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Hypoallergenic cat?
November 26, 2004 10:19 AM   Subscribe

Cat query: we are exploring getting a cat for our four year old for Hanukkah, but my wife is allergic. A few years ago we met someone that had a variety that had actual hair, not fur/dander, I suppose akin to a poodle. It's coat was sort of a brindle texture, with dark brown, black, and gold coloration. Anyone know what I'm thinking of?
posted by docpops to Pets & Animals (17 answers total)
 
What I'm thinking of is not what you describe, but I read that a Russian Blue cat tends to not aggrevate allergies.
posted by christin at 10:42 AM on November 26, 2004


From what I found through some Googling, you might be thinking of a Rex? Apparently people tend to be less allergic to those than others. It should be noted that there is no truly hypoallergenic cat. Well, according to this site and this site anyway.

What about one of those bald Mr. Bigglesworth cats?
posted by bDiddy at 10:42 AM on November 26, 2004


docpops, people are allergic to a protein in cat's saliva, not to cat's hair
posted by matteo at 10:46 AM on November 26, 2004


Via google, I found over 3,000 links to

furless cat

and over 130,000 to

hairless cat

The latter seems to be the Sphynx cat (10,000 hits for

Sphynx cat hairless


As an aside, I personally know of two women who were alergic to cats as children but, as adults (40ish), brought home kittens and, after two or three months, didn't have an allergetic response. (They got through the difficult period by using small amounts of Benadryl.) While they aren't totally symptom-free (touching a cat, then touching an eye immediately thereafter, still triggers a reaction, albeit mild), they can play with cats (both have two, now), share the same bed (cats above the covers, of course), and pretty much coexist quite happily. (Your mileage may vary; if you do adopt a cat, it probably would be best to get it from a shelter where they take back pets when the adoption doesn't work out.)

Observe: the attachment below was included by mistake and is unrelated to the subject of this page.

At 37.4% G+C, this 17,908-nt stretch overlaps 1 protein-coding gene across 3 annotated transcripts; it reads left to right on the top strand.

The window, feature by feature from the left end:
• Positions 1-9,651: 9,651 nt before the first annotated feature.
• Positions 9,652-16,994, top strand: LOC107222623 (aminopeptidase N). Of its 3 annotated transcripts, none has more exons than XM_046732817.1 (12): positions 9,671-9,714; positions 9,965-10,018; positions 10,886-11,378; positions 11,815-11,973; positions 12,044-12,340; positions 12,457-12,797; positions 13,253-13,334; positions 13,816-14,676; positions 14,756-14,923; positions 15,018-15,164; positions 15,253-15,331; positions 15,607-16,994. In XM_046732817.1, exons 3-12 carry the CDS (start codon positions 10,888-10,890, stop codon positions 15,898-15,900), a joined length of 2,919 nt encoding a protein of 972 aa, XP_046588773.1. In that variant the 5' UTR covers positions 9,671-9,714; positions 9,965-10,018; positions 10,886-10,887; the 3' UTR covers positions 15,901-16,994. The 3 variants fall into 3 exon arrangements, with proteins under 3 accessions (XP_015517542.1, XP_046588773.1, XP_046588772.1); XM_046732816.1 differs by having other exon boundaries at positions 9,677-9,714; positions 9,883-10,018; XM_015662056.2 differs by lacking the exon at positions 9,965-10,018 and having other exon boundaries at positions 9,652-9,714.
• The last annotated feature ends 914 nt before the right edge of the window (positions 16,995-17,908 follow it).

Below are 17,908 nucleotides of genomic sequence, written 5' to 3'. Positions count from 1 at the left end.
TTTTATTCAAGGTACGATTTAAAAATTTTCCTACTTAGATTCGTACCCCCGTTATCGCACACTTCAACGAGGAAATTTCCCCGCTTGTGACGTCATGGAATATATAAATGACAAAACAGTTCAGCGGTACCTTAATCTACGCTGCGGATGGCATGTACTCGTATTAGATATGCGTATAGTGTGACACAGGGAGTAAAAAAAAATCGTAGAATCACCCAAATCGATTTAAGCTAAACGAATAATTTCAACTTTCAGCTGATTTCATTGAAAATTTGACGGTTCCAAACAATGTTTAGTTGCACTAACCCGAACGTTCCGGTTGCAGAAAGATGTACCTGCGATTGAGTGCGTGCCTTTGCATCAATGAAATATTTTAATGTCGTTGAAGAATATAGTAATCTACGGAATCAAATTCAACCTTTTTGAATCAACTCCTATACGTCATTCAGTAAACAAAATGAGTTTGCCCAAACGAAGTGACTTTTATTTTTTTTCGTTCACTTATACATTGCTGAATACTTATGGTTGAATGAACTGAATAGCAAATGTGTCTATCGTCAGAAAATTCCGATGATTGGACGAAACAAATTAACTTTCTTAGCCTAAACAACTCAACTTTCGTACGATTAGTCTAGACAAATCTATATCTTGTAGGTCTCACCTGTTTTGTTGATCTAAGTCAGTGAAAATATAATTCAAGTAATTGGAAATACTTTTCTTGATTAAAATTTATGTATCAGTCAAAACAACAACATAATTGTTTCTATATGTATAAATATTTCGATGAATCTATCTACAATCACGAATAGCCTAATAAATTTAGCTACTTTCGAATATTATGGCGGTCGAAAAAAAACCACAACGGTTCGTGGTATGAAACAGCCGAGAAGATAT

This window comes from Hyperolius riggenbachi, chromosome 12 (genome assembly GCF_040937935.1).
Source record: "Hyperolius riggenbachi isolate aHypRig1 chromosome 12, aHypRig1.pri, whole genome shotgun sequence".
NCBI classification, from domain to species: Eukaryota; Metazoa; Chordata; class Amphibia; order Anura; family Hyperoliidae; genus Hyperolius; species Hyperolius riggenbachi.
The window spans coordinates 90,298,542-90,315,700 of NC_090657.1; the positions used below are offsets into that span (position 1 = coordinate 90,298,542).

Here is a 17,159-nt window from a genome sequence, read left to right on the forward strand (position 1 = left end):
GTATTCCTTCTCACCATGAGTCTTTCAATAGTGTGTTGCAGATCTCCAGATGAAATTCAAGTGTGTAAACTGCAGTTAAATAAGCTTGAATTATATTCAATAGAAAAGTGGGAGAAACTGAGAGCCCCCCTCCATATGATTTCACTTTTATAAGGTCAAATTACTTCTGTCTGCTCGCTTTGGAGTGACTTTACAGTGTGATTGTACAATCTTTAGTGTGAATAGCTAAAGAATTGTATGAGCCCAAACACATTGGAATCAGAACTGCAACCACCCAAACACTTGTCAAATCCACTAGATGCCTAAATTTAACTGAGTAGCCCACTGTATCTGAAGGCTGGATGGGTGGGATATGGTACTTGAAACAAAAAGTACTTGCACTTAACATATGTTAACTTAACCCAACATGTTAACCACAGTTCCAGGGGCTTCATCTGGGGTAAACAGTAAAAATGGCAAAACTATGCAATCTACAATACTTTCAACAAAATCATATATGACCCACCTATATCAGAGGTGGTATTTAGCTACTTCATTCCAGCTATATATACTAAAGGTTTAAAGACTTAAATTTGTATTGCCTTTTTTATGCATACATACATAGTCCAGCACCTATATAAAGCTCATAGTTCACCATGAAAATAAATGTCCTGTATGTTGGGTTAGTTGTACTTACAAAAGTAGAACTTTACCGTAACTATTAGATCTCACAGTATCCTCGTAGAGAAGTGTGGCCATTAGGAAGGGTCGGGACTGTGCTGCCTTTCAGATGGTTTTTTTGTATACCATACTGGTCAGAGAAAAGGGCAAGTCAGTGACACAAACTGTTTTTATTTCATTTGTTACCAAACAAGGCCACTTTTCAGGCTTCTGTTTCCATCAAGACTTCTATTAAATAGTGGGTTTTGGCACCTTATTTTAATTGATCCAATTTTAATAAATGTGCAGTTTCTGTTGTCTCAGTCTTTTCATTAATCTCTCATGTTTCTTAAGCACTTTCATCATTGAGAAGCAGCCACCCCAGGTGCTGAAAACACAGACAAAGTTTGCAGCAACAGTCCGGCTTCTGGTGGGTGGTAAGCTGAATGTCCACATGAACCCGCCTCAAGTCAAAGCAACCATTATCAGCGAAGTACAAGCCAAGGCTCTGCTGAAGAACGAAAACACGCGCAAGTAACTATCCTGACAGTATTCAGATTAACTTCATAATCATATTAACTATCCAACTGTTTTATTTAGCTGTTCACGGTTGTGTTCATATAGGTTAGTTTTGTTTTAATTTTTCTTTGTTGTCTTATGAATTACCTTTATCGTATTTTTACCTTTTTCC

Also, I think you'll find discussions (sorry, don't have links) on the Web about reducing potential reactions by daily grooming, cleaning the house, etc.

Good luck.
posted by WestCoaster at 10:47 AM on November 26, 2004


Being deathly allergic to cats, i.e. emergency room trips, my girlfriend and I were about to try this when her jonesing for a cat hit its peak. Unfortunately, the relationship ended soon after so I never found out if it works.
posted by ..ooOOoo....ooOOoo.. at 11:02 AM on November 26, 2004


According to this article, such a type doesn't exist, though your wife may find she has fewer reactions with certain cats, regardelss of breed. This page has good information on tips for reducing allergy symptoms, and this page from Allergy Buyers Club rates products you can use to control your environment. The good news, though, is that chldren with cats and/or dogs have a reduced risk for allergies.
posted by taz at 12:55 PM on November 26, 2004


Thanks for all the help. I can see we need to think this through a little more thoroughly...

As it turns out, it was a Rex that we saw originally.
posted by docpops at 1:13 PM on November 26, 2004


Get a Frankencat. They're hypoallergenic and only $3500.
posted by TimeFactor at 2:56 PM on November 26, 2004


wicked cool
posted by docpops at 4:41 PM on November 26, 2004


Before buying a cat, you might want to read a review.
posted by bDiddy at 4:52 PM on November 26, 2004


"It's coat was sort of a brindle texture, with dark brown, black, and gold coloration. Anyone know what I'm thinking of?"

Forget the cat and go for the next best thing....